"The Red Violin", "dance odyssey", "Russian Seasons"
New York City Ballet
David H. Koch Theater
New York, New York
February 1, 2018
by Mary Cargill
copyright © 2018 by Mary Cargill
New York City Ballet's New Combinations Fund, inspired by Balanchine's quote "There are no new steps, only new combi- nations", funds new choreography, and supported Peter Walker's new ballet "dance odyssey" which premiered between Peter Martins' "The Red Violin" and Alexei Ratmansky's "Russian Seasons". Both of those works were choreographed in 2006 as part of the Diamond Project, an earlier effort to seed new choreography. Few of its projects had staying power and "The Red Violin" should have remained in its case.
New York City Ballet in "dance odyssey" photo © Paul Kolnik.
The music, John Corigliano's "Concerto for Violin and Orchestra", is based on his film score for "The Red Violin". (Other than Unity Phelan's red costume, there is no allusion to the film.) The opening had a haunting, mysterious atmosphere, as the music shimmers with a "Firebird" feel and four men (Chase Finlay, Zachary Catanzaro, Harrison Coll, and Joseph Gordon, all in grey) follow each other on, repeating slow, expansive shapes, reaching up and then arching into rich backbends. But then the women appear (Unity Phelan, Megan LeCrone, Emilie Garrity, and Lauren King) and the two main couples (Phelan with Finlay and LeCrone with Catanzaro) spend the rest of the ballet locked in overly complicated, emotionally vacant steps full of grappling and groping with lots of exposed crotches. There was no difference in texture or mood between the various pas de deux for the two couples, who tended to repeat each others moves with no hint of motive or characterization, and the pas de deux were so geometrically complex the partners could barely make eye contact. Exertion is not emotion and movement is not meaning.
Peter Walker's "dance odyssey" had some of the same issues (as well as the irritating "I'm too cool for school" tic of ignoring capital letters). His work, to selections of sweet-natured music by the British composer Oliver Davis, also had some fine moments of pure joy. It began playfully, with a brief light show as colored foot lights beamed on the closed curtain. The lighting (by Mark Stanley) was also imaginative, with a wavy horizontal neon light bisecting the backdrop as if dunes of sand here silhouetted against the sea. (This hint of the ocean was the only tenuous connection to Odysseus.)
The dancers' colorful costumes (by Marc Happel), which Walker frequently mingled together very effectively, had a beachy feel, as the women wore swimming suit-like leotards and the men wore equally bright body suits. Unfortunately, the women's combination of bare legs and point shoes was an uneasy mixture of naturalism and artifice, and bare skin is not flattered by stage lighting. Some of the choreography, though, was extremely flattering, especially the perky little duet for the two male soloists (Devin Alberda and Anthony Huxley), who seemed to toss their steps back and forth. Lauren King, sunny in yellow, also stood out for her joyful bounce.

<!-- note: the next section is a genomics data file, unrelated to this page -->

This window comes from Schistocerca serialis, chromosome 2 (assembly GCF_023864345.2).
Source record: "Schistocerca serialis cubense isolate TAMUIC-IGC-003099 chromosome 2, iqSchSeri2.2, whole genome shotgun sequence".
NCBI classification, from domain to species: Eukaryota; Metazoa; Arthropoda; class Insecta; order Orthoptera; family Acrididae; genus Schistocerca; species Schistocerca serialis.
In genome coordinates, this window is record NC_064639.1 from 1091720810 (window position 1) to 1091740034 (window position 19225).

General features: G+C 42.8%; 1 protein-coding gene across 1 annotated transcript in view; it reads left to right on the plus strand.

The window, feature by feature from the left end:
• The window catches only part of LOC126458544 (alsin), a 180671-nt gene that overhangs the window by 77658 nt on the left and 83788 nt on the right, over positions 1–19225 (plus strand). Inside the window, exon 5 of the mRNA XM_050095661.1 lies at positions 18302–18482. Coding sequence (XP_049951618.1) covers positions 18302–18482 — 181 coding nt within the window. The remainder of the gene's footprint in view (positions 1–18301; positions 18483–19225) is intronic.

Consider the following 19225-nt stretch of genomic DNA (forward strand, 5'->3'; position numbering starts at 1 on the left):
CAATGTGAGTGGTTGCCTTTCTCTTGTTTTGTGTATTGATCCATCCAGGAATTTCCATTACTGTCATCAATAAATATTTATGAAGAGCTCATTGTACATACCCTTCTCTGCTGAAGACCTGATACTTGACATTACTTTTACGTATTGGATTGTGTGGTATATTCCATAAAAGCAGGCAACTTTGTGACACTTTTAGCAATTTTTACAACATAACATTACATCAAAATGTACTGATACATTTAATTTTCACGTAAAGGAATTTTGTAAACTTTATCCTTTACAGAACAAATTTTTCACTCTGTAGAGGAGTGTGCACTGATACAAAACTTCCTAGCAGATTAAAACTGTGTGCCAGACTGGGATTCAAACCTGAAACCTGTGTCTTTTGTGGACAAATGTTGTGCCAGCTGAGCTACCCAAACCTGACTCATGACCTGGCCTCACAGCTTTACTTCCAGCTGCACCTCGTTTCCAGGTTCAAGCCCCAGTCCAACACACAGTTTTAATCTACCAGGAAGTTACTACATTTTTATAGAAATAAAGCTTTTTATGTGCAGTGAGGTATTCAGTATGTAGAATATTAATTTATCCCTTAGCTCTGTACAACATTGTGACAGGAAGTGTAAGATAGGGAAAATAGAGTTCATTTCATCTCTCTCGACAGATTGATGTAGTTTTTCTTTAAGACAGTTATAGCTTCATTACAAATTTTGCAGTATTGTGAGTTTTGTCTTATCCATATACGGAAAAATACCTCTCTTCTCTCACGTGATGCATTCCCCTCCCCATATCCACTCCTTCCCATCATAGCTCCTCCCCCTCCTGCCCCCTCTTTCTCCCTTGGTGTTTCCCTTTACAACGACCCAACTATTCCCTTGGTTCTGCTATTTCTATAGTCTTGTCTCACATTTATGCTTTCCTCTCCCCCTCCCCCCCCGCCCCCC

Like Martins' violin, Walker had two main couples (Ashley Laracey with Adrian Danchig-Waring and Tiler Peck with Zachary Catanzaro); they danced energetically but rather generically. There were a number of complicated lifts punctuated by fussy little steps which seemed to float above the music without enriching it. There was also a repeated motif of the men swinging the women's' legs forward and then hoisting them backwards as if the ladies had no wills of their own. Despite Laracey donning a purple chiffon skirt and ending the ballet rather abruptly with some shimmering bourrées, Walker didn't really differentiate between the two couples, and the ballet, while cheerful and quite pretty, revealed little about his abundantly talented and distinctive dancers.
"Russian Seasons" is another plotless work, but Ratmansky used choreography to reveal characters, not just shapes (though his shapes were powerful and arresting). The music, by the modern Ukrainian composer Leonid Desyatnikov, combines aspects of Russian folk songs, the Eastern Orthodox liturgy, and Vivaldi's "The Four Seasons". It is a shame the program can't include the texts of the songs, but the piercing, mournful soprano of Veronica Mitina made the gritty endurance and raucous joy of the eternal Russian peasant both immediate and timeless.
Jared Angle, in orange, led the group with a natural authority, dancing with a smooth and vivid weightiness. Maria Kowrowski, in her debut, was his partner; her long limber line gave her solo a plangent, elegiac feel. They gave the final moments, as they reappeared in etherial white while the soprano repeated "Allelujah", a mysterious serenity and comfort; there is peace and rest, it seemed, if only in the grave. Sara Means, in red, had no peace or rest as she danced a fierce and wild solo, raging against her fate, this grand and powerful dancer at her best. Though we were in the land of "Les Noces", not everyone had such a grim prognosis, and the cast, particularly a luscious and expansive Abi Stafford, got their fair share of happiness. This is a work that reveals its secrets slowly and each time I see it, the richer it appears; depth, understanding, and imagination may not be new but they are a welcome combination.
Copyright © 2018 by Mary Cargill
Photos © Paul Kolnik:
First: New York City Ballet in "dance odyssey".
Second Unity Phelan and Megan LeCrone in "The Red Violin".
Third: Devin Alberda and Anthony Huxley in "dance odyssey".
Fourth: Sara Mearns in "Russian Seasons".
Copyright © 2018 by Mary Cargill